Negotiators reflect on Great Lakes Compact 15 years later
Some of the people who worked to draft an international agreement to protect the Great Lakes gathered at the University of Michigan in December to mark the 15th anniversary of the approval of the Great Lakes Compact .
Twenty-five years ago, a Canadian company called Nova Group heard about water shortages in some Asian countries. They saw an opportunity. Why not fill up tanker ships with Great Lakes water and make some money?
David de Launay was working with the government of Ontario when the Nova Group came to the provincial government with its business plan.
“They could get a permit from the Ontario government to take a whole bunch of water off of Lake Superior and ship it to China.”
The plan was to export 150 million gallons of water a year. Ontario didn’t have a law to prevent it, so a permit was issued.
People around the Great Lakes were displeased, to say the least.
The eight Great Lakes states and the provinces on the other side of the border were not sure what they could do.
“What is your ability to protect this resource? And there was like one line in federal law that said the governors have to agree to any diversion. As I recall, that’s about it,” said Kate Bartter, who was working with the Ohio governor at the time.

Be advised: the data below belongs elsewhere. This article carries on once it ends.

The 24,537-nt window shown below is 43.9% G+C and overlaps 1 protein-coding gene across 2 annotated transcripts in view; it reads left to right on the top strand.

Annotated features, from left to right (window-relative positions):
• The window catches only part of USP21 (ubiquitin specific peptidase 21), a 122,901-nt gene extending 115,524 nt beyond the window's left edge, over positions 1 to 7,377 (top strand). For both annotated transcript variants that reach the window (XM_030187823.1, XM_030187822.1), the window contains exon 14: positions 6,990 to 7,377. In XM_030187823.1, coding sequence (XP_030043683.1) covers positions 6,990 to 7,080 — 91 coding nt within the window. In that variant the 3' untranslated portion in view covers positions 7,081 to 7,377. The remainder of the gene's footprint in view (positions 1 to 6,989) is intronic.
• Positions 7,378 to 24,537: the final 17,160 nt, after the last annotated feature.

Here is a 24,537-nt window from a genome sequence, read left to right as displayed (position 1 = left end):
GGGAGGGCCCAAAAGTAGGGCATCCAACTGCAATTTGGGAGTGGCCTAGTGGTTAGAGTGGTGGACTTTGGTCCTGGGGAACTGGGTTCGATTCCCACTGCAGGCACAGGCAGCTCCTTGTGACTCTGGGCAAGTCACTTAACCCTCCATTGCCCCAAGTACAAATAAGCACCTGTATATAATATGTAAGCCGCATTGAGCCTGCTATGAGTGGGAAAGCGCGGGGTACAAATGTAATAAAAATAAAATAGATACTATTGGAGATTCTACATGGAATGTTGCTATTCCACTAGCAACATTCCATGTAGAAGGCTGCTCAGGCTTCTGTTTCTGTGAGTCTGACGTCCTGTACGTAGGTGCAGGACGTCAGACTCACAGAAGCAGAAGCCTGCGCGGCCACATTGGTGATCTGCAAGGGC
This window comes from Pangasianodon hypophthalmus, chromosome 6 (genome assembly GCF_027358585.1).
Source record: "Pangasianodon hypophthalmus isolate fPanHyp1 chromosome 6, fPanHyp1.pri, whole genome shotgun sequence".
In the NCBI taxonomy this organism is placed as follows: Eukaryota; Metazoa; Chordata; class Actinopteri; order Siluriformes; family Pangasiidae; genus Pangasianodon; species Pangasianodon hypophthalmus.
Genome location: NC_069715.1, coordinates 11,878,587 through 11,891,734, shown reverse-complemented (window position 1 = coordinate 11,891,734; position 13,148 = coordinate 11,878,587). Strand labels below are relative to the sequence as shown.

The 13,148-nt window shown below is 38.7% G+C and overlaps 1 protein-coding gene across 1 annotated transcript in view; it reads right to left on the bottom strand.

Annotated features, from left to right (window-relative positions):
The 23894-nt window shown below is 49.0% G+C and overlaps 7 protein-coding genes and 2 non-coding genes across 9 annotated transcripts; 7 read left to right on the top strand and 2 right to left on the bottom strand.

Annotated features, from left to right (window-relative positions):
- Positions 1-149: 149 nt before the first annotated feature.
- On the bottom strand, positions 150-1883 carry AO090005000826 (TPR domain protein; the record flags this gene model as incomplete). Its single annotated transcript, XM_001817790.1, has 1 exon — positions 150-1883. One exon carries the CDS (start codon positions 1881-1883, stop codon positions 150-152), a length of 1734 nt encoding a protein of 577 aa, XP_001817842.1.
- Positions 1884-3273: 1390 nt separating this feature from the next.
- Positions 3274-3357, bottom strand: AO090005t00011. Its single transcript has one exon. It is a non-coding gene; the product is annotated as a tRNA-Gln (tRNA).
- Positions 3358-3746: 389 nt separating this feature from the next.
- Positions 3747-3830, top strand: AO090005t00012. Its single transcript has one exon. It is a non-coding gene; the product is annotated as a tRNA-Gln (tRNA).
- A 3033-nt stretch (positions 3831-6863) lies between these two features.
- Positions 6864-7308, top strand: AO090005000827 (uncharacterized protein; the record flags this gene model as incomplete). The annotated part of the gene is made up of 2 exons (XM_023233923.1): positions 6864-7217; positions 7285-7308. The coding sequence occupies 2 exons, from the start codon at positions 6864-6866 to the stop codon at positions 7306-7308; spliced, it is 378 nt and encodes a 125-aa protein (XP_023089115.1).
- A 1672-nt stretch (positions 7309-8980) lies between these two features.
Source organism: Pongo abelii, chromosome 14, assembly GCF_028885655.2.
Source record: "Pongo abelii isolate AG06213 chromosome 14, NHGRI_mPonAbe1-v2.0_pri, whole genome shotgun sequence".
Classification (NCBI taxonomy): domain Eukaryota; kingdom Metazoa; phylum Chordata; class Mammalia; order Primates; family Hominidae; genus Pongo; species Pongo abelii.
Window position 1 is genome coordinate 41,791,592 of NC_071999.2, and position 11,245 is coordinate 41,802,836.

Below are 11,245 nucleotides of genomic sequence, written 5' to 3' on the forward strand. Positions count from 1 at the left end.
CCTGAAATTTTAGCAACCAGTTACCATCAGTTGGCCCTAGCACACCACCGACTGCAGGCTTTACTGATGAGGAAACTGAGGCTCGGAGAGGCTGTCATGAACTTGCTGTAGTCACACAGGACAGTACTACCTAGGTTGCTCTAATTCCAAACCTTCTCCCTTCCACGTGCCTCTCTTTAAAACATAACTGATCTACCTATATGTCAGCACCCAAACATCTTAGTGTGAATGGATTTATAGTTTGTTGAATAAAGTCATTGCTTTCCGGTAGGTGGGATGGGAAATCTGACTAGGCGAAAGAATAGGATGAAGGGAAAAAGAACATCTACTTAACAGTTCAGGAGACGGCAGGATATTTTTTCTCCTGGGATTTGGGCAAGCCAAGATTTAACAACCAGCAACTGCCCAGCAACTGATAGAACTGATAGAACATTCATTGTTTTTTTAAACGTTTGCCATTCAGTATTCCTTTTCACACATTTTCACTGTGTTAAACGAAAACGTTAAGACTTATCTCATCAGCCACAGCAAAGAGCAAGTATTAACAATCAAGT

Ohio had consulted with lawyers with expertise in water rights, but this was beyond their experience, given the complications of the several regional governments and the two federal governments.
The Great Lakes states, Ontario and Quebec began negotiating.
There were several interests who had a stake, including business and the several tribes that had fishing rights and treaty agreements with the federal governments.
Todd Ambs worked for Wisconsin during the negotiations. He said getting an agreement took some effort.
“Over 100 in-person day-long and evening meetings, 400 conference calls, 92 drafts.”
It also took a willingness to protect the lakes and that was agreed upon by all parties.
It was incredibly complex because the agreement had to be strong enough to get each governmental body, including Congress and the Canadian Parliament to pass the Great Lakes Compact exactly as it was written. No changes or amendments could be made.
The agreement received final approval in 2008, a decade after the Nova Group first proposed exporting the water.